A Weekly Reflection - The Economics of Higher Education
The pandemic has lasted over 2 years now and has exposed credibility issues of universities and the massive financial challenges that they are facing. Despite the opening up of Universities, a significant portion of the physical infrastructure is being heavily under-utilised as a result of various restrictions. This has led to a global phenomenon of "Zoom University", begging the question of whether it makes sense to be paying University fees for a watered-down experience.
Unsurprisingly, the answer is a resounding NO. Colleges lost 465,300 students in 2021, a continuation of a total 6.6 percent decline in enrolment since 2019. That number put into perspective – more than a million potential college students have decided to forego college since the onset of the pandemic (https://www.washingtonpost.com/education/2022/01/13/fall-college-enrollment/). This worrying trend is one that is not just being experienced in the US but around the world. India has banned the opening of new engineering colleges till 2024 as a result of low enrolment and significant losses in revenue (https://www.news18.com/news/education-career/no-new-engineering-colleges-in-india-till-2024-aicte-extends-ban-4581005.html).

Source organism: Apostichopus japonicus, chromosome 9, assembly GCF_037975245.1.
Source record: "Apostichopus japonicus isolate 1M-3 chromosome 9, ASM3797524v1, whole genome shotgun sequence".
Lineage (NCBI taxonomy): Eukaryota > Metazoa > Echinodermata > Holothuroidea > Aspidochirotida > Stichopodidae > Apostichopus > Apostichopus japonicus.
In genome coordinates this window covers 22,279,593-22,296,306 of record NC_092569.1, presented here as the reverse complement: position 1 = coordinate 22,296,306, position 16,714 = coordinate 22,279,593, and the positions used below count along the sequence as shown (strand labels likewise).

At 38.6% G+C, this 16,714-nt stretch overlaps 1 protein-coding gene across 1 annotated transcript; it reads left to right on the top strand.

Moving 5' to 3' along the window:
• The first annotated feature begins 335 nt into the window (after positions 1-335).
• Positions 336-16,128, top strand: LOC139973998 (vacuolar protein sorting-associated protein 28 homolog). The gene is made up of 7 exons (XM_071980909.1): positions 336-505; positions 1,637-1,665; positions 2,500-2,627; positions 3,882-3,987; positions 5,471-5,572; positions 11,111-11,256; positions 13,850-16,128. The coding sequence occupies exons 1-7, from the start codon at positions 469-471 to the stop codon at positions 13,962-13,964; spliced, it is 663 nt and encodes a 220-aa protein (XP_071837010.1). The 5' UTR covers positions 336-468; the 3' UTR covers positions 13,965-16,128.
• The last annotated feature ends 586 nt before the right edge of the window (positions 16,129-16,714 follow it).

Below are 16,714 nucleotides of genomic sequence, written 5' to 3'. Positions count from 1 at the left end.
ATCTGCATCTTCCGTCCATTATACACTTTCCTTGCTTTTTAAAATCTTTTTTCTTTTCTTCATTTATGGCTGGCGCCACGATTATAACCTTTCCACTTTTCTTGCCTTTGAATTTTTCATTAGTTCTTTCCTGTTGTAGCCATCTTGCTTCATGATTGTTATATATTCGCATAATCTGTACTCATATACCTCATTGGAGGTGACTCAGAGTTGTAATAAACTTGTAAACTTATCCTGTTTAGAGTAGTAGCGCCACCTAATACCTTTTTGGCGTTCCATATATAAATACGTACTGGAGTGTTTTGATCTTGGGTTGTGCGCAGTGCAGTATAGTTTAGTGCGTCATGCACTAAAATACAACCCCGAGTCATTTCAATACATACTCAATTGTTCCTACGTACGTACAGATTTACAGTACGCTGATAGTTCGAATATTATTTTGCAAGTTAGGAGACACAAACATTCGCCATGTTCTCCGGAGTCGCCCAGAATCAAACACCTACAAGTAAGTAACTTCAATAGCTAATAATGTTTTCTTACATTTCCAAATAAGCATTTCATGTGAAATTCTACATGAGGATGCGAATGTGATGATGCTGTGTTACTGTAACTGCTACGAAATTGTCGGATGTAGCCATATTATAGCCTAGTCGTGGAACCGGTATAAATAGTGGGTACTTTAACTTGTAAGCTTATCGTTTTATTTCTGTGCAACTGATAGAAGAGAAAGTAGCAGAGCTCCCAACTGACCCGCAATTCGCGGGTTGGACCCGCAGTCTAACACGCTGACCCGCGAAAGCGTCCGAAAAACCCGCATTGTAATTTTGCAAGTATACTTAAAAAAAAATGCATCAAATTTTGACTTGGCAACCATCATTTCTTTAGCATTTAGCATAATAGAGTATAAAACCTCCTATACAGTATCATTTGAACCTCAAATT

Over a series of Twitter posts throughout the week, we covered various topics regarding the economics of the state of higher education today:
- There have always been persistent debates on the value of a college degree, but findings point to positive gains from obtaining a college degree. However, the question of whether a student's utility is efficiently and completely maximised, under the incumbent system, is something that remains unanswered. (https://twitter.com/Eduweave_/status/1480857877673746435?s=20)
- The Tuition Fee Fallacy: The sunk-cost fallacy and loss aversion phenomena obscuring the true utility students experience from going to college as a result of exorbitantly high tuition fees. (https://twitter.com/Eduweave_/status/1481219320827224066?s=20)
Universities are failing from an economic and financial standpoint, and the perceived value of attending a college is toppling down. Education is highly critical and when educators are empowered, they have the ability to not just impart knowledge, but drive the social process of learning and inspire students to apply their knowledge and skills to effectively contribute to societal progress. This is lacking as existing institutions derive no perceived benefits from changing their model of education.
In summary, Universities are failing primarily for three reasons - an imprudent vision, an outdated pedagogy and a mismatch of skills.
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